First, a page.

• Targets always remain updated and relevant!

  • Interpretation within the plan-actual-comparison: Plan was outperformed by 6 percentage points > positive interpretation

  • Better ROCE of the market average and the most important competitor remain unnoticed!

Source: Niels Pfläging


Making performance management work

Bank to bank

Return on Equity (RoE)

Bank D31%

Bank J24%

Bank I20%

Bank B18%

Bank E15%

Bank F13%

Bank C12%

Bank H10%

Bank G 8%

Bank A(2%)

Relative target definition through “league tables“ (rankings) – instead of planned, fixed targets and internal negotiation

Strategic „cascade”

Principles

Relative targets and relative compensation

Continuous planning/control

“On demand“ flow of resources/dynamic coordination

Result & value contribution

  • Region to region

  • Return on Assets(RoA)etc.

  • Region A38%

  • Region C27%

  • Region H20%

  • Region B17%

  • Region F15%

  • Region E12%

  • Region J10%

  • Region I 7%

  • Region G 6%

  • Region D(5%)

  • Branch to branch

  • Cost/income ratio etc.

  • Branch J28%

  • Branch D32%

  • Branch E37%

  • Branch A39%

  • Branch I41%

  • Branch F45%

  • Branch C54%

  • Branch G65%

  • Branch H72%

  • Branch B87%

Leads to lowest operational cost!


Making performance management work

Does your organization use “traffic light” reporting?Those red, orange and green dots indicating what to pay attention to? Most of these reports are made for managers and executives, because, so the the story goes, those people have short attention spans and “need” the color coding.

Now, isn't it fascinating that organizations have such a low opinion of their supposedly “top” people?


Making performance management work

To evaluate performance in an adaptive and dynamic way, the basis of Performance Measurement must shift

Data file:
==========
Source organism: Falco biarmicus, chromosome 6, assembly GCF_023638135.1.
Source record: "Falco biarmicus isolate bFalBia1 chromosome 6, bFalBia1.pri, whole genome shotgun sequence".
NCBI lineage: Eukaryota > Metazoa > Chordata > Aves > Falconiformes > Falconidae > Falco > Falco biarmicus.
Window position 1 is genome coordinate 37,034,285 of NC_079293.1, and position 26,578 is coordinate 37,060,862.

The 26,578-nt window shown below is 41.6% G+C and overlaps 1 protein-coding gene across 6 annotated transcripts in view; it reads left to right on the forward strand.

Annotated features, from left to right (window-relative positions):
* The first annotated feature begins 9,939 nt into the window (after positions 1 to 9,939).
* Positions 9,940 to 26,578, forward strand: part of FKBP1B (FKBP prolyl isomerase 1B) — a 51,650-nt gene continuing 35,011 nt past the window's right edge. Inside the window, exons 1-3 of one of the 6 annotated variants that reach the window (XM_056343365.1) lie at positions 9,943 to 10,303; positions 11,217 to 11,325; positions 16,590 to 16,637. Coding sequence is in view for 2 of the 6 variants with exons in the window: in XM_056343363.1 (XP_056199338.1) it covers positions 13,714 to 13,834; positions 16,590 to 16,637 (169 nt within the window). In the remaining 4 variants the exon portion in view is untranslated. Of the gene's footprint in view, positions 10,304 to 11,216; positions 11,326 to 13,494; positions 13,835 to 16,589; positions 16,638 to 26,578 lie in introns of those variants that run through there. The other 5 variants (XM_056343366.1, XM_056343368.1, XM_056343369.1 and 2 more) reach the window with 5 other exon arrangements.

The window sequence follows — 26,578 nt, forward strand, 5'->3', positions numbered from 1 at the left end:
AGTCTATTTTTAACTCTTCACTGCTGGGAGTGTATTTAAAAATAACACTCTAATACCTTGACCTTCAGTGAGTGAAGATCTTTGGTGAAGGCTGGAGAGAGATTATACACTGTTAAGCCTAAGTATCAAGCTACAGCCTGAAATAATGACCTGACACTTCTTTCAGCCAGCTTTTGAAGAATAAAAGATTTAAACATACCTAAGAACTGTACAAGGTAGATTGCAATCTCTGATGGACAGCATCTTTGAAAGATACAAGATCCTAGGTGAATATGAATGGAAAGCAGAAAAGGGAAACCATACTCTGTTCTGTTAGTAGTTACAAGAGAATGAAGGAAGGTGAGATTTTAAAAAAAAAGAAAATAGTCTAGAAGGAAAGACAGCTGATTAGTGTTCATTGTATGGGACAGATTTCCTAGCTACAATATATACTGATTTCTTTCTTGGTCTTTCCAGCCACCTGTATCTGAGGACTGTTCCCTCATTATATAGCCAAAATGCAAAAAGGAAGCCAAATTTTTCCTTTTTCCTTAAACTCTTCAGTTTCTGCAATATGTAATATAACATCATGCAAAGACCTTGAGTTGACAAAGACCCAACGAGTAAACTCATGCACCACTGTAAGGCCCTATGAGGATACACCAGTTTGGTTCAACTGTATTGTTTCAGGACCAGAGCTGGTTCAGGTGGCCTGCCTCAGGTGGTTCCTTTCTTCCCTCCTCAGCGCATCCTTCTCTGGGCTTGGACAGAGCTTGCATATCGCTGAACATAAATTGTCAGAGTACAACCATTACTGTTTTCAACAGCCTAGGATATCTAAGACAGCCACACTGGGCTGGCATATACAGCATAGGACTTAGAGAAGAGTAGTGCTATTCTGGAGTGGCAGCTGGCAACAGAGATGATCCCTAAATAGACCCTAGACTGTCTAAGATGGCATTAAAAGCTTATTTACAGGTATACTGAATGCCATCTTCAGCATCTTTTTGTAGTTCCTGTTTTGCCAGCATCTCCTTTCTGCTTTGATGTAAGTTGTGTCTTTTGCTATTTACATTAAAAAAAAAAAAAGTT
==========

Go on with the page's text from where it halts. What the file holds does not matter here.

• Against planAgainst time

    • Prior periods

    • Progress towards achievement of medium-term (2-3 years) targets

  • Internal focusExternal focus

    • Internal peers

    • Competitors

    • Benchmarks/Stretch

  • Annual focusTrends and “as needed”

  • Financial measuresFew key indicators

  • Closed systemsOpen information systems for all

  • Pure measurementMixed approach meajuring/judging

    • “Indicators only indicate“, there is no “truth“ in the numbers – living systems cannot be evaluated by measuring alone!


Simple and relevant creating reports without actual plan variances fixed targets or plans

Simple and relevant: creating reports without actual-plan-variances, fixed targets, or plans!

lastmonth

Same

month

last

year

Same

month

prev..

year

Ø

last

12 mnths

Ø

12 prev.mnths

Tolerance levels

CompanyKPI

Competitor A31%

Competitor E24%

Competitor C20%

Us18%

Competitor B13%

Competitor D12%

Competitor G10%

Competitor F 8%

RegionsKPI

Region G 7%

Region E 7%

Region B 6%

Region F 4%

Region A 3%

Region D 3%

Region C 1%

Region H 0%

KPI

Us

Time (Actuals)

Ranking (League table) ext./intern.

Trend with tolerance

Us

KPI

Competitor A

Time (Actuals)

Trend with benchmark

Compe-titor A

Our

unit A

KPI 2

Compe-

titor B

Indicators

or

Groups of accounts

Us

Our

unit B

KPI 1

Snapshot (static) with benchmarks

Accouts/KPIs vs. Previous periods

(A) Maximum

(B) Gliding average

KPI

Curve with variance

Time (Actuals)

Trend with references


Making performance management work

By applying the 12 Beyond Budgeting principles, you will revolutionize performance management. And more. You will set your people free to think and to act like entrepreneurs. You will make far better use of their talents, and finally stop de-motivating them. You will stop fighting against the reality of your marketplace.

Read the BBTN´s white papers and presentation slides for further information about Beyond Budgeting and about how to approach transformation.


Making performance management work

Make it real!

www.betacodex.org

Get in touch with us for more information about leading transformation with the BetaCodex and the Double Helix Framework, or ask us for a workshop proposal.

Niels Pflaeging

[email protected]

nielspflaeging.com

Sao Paulo, Brazil

Gebhard Borck

[email protected]

gberatung.de

Pforzheim, Germany

Valérya Carvalho

[email protected]

Betaleadership.com

Sao Paulo, Brazil

Markus [email protected], Switzerland

Silke [email protected], Germany

Andreas Zeuch

[email protected]

a-zeuch.de

Winden, Germany